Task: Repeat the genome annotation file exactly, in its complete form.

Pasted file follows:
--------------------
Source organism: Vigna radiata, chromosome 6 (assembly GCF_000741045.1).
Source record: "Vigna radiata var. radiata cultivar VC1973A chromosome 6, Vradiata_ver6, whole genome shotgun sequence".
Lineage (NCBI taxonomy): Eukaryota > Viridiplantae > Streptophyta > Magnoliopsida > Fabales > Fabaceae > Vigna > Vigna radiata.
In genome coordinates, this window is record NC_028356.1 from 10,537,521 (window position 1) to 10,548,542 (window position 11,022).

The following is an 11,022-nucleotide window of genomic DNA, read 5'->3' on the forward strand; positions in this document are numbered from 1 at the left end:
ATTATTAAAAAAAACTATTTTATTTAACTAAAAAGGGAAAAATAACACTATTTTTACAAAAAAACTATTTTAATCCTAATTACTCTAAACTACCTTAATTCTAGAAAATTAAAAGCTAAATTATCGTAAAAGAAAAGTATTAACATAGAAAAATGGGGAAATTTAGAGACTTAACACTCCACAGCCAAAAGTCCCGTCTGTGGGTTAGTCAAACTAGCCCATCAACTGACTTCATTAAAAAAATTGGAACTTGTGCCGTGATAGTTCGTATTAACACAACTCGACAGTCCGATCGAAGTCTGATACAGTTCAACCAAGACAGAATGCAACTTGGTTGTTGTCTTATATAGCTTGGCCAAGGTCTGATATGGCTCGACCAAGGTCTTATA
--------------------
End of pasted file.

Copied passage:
Source organism: Vigna radiata, chromosome 6 (assembly GCF_000741045.1).
Source record: "Vigna radiata var. radiata cultivar VC1973A chromosome 6, Vradiata_ver6, whole genome shotgun sequence".
Lineage (NCBI taxonomy): Eukaryota > Viridiplantae > Streptophyta > Magnoliopsida > Fabales > Fabaceae > Vigna > Vigna radiata.
In genome coordinates, this window is record NC_028356.1 from 10,537,521 (window position 1) to 10,548,542 (window position 11,022).

The following is an 11,022-nucleotide window of genomic DNA, read 5'->3' on the forward strand; positions in this document are numbered from 1 at the left end:
ATTATTAAAAAAAACTATTTTATTTAACTAAAAAGGGAAAAATAACACTATTTTTACAAAAAAACTATTTTAATCCTAATTACTCTAAACTACCTTAATTCTAGAAAATTAAAAGCTAAATTATCGTAAAAGAAAAGTATTAACATAGAAAAATGGGGAAATTTAGAGACTTAACACTCCACAGCCAAAAGTCCCGTCTGTGGGTTAGTCAAACTAGCCCATCAACTGACTTCATTAAAAAAATTGGAACTTGTGCCGTGATAGTTCGTATTAACACAACTCGACAGTCCGATCGAAGTCTGATACAGTTCAACCAAGACAGAATGCAACTTGGTTGTTGTCTTATATAGCTTGGCCAAGGTCTGATATGGCTCGACCAAGGTCTTATA